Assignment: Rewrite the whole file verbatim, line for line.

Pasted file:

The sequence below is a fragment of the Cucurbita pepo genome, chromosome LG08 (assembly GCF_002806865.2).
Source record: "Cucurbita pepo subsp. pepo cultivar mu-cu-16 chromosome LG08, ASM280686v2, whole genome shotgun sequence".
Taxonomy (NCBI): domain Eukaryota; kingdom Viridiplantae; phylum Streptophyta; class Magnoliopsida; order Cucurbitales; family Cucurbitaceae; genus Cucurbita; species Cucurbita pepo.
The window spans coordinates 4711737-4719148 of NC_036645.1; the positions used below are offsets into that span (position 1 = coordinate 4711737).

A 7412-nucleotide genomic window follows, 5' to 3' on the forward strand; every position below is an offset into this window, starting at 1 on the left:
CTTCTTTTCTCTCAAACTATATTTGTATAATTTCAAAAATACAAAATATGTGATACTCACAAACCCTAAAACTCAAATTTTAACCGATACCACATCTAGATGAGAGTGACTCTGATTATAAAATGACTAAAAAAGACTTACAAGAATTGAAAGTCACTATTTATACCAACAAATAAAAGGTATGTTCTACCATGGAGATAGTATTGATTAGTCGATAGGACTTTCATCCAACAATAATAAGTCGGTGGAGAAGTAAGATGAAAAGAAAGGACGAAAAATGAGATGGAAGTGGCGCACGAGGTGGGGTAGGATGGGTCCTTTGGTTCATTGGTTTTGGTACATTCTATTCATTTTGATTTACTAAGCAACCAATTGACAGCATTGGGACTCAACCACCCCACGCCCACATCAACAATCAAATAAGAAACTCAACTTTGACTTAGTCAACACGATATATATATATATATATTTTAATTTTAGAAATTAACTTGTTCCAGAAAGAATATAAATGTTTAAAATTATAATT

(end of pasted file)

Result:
The sequence below is a fragment of the Cucurbita pepo genome, chromosome LG08 (assembly GCF_002806865.2).
Source record: "Cucurbita pepo subsp. pepo cultivar mu-cu-16 chromosome LG08, ASM280686v2, whole genome shotgun sequence".
Taxonomy (NCBI): domain Eukaryota; kingdom Viridiplantae; phylum Streptophyta; class Magnoliopsida; order Cucurbitales; family Cucurbitaceae; genus Cucurbita; species Cucurbita pepo.
The window spans coordinates 4711737-4719148 of NC_036645.1; the positions used below are offsets into that span (position 1 = coordinate 4711737).

A 7412-nucleotide genomic window follows, 5' to 3' on the forward strand; every position below is an offset into this window, starting at 1 on the left:
CTTCTTTTCTCTCAAACTATATTTGTATAATTTCAAAAATACAAAATATGTGATACTCACAAACCCTAAAACTCAAATTTTAACCGATACCACATCTAGATGAGAGTGACTCTGATTATAAAATGACTAAAAAAGACTTACAAGAATTGAAAGTCACTATTTATACCAACAAATAAAAGGTATGTTCTACCATGGAGATAGTATTGATTAGTCGATAGGACTTTCATCCAACAATAATAAGTCGGTGGAGAAGTAAGATGAAAAGAAAGGACGAAAAATGAGATGGAAGTGGCGCACGAGGTGGGGTAGGATGGGTCCTTTGGTTCATTGGTTTTGGTACATTCTATTCATTTTGATTTACTAAGCAACCAATTGACAGCATTGGGACTCAACCACCCCACGCCCACATCAACAATCAAATAAGAAACTCAACTTTGACTTAGTCAACACGATATATATATATATATATTTTAATTTTAGAAATTAACTTGTTCCAGAAAGAATATAAATGTTTAAAATTATAATT